On Thursday 30th January 2014 I was sitting at my computer. Working. But I had the occasional glance at Twitter (working from home alone I see it as the equivalent of a bit of office chat time). One Tweet declared proudly that she had just sent off her entry for the Northern Writer’s Awards the day before the deadline and was now crossing fingers and limbs in the hope of winning. Up to this point I had (somehow) never heard of the NWAs despite being a very northern writer.

I Googled the awards to find out more and was excited by what I discovered, especially as I had a whole day left in which to apply.

I had, at this point, written a first draft of The Companion. It was huge and in much need of an edit. I already had an agent and she had just sent me her notes on it. What I really needed was a solid chunk of time to get my head around what I had written and what needed doing to it to make it into a readable novel. I was working full-time and although my freelance work is flexible, I couldn’t afford to give any of it up. That left evenings and weekends, which I made the most of but I often felt guilty taking time out of family life for a project that I couldn’t guarantee would ever be published.

The winners of the NWAs are supported by New Writing North in a number of ways, the most obvious of which is that they “will receive awards of between £500 and £5000 to support them to develop work in progress and to complete promising manuscripts.” It sounded like just what I needed.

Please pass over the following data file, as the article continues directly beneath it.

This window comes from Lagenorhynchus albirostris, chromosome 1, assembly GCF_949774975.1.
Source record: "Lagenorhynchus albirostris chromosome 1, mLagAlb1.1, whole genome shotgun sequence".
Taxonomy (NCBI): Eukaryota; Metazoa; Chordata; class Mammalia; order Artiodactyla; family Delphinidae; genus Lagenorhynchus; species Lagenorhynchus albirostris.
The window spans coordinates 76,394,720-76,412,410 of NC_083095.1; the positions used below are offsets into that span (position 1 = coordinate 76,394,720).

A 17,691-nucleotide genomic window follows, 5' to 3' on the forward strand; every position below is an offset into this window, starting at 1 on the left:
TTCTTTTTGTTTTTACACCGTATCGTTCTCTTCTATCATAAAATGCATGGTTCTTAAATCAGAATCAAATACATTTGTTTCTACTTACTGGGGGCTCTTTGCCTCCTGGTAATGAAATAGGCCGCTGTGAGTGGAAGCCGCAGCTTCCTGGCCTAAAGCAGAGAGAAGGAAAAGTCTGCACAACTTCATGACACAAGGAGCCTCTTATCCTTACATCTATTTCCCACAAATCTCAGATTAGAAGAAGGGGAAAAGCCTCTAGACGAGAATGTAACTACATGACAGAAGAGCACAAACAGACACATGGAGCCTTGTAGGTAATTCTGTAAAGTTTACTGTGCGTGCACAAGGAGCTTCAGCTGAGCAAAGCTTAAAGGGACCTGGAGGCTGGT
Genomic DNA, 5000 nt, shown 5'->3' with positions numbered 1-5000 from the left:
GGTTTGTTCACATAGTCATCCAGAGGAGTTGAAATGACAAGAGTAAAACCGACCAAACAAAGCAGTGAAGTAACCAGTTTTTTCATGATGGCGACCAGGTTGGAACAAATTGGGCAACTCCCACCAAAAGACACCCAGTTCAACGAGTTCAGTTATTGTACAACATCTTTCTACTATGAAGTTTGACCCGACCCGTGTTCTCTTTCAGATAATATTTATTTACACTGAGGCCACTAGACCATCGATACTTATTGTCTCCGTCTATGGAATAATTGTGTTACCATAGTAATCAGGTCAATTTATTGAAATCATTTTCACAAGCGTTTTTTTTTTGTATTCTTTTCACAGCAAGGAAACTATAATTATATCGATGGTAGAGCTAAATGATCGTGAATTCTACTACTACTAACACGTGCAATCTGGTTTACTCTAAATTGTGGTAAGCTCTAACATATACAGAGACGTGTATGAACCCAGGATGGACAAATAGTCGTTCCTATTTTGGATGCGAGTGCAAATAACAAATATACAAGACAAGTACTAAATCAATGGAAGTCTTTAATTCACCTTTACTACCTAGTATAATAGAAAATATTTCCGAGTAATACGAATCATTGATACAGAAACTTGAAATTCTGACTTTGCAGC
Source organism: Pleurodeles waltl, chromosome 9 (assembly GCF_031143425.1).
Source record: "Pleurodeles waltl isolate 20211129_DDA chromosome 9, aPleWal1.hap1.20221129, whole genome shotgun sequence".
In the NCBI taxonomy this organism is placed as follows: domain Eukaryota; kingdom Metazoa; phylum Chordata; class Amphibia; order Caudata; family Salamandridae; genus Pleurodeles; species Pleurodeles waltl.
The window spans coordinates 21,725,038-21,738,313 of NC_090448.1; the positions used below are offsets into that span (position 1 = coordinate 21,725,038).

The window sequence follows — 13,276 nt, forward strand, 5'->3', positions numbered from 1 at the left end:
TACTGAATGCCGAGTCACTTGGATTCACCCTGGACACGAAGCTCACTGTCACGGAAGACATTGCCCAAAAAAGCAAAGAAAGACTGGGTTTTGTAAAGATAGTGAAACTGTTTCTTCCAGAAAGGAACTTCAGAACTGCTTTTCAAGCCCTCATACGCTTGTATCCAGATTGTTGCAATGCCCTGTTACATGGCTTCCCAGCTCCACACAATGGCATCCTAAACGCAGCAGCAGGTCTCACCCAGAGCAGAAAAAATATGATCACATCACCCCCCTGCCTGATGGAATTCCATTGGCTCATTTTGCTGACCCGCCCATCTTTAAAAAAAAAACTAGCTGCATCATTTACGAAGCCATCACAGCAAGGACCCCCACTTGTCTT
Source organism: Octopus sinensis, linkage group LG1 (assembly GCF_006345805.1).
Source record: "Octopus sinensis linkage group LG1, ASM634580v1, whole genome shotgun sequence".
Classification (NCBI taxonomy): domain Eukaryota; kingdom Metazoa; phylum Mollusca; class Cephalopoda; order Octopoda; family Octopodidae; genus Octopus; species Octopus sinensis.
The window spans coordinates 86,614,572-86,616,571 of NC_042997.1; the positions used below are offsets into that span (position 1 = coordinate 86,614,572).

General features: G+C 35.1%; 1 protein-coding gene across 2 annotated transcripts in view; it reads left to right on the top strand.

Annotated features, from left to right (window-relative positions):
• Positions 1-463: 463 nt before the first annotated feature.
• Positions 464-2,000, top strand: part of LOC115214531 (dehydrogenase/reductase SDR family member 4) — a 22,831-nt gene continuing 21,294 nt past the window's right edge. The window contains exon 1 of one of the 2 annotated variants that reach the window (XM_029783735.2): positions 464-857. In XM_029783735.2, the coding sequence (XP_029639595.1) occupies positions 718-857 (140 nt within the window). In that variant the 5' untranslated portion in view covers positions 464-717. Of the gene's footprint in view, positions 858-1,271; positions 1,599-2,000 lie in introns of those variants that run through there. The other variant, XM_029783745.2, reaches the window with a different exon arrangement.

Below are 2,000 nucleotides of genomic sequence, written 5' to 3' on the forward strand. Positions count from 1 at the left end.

On 31st January 2014 I sent off my application – essentially the first three chapters of The Companion and a statement of my eligibility and what I intended to use the award for (‘to take time off work, to write and edit’). When I was notified in May that I was one of the winners I began to appreciate that there is far more to the scheme than just the (very welcome) money.

My writing had been read, appreciated and deemed by the judge (that year it was Chris Mullins, a former Booker Prize judge) worthy of an award. This was a huge boost to my confidence that made me determined to get my novel edited and published.

In addition to the monetary award, myself and the other winners were invited to a media training workshop at BBC Newcastle and a pitching workshop. Both were very useful and were also opportunities to meet the other writers, several of whom I have stayed in contact with.

The most exciting bit was the Agents and Publishers networking event in London, where we put our pitching into practice. It was a fantastic opportunity to discuss our novels with agents and editors who were there because they were looking for new talent and knew from past experience that the NWAs were a good place to find it.

At the awards ceremony, as I received my prize in a room full of other writers, including past winners who’d gone on to publishing deals and other successes, I knew that entering the awards on the spur of the moment had been one of my best decisions ever.

I am certain that having ‘Northern Writers’ Award winner’ on my writing CV made a difference when my work was submitted to publishers and subsequently in the promotion of The Companion.

If you are a writer of fiction, poetry or narrative non-fiction who lives in the North, you still have plenty of time to apply for the 2018 awards.

This blog post originally featured on Sarah Dunnakey’s website. Read more here.

The Northern Writers’ Awards opened for entries on 16 November 2017, they close on 1 February 2018. To find out more and to apply, visit northernwritersawards.com.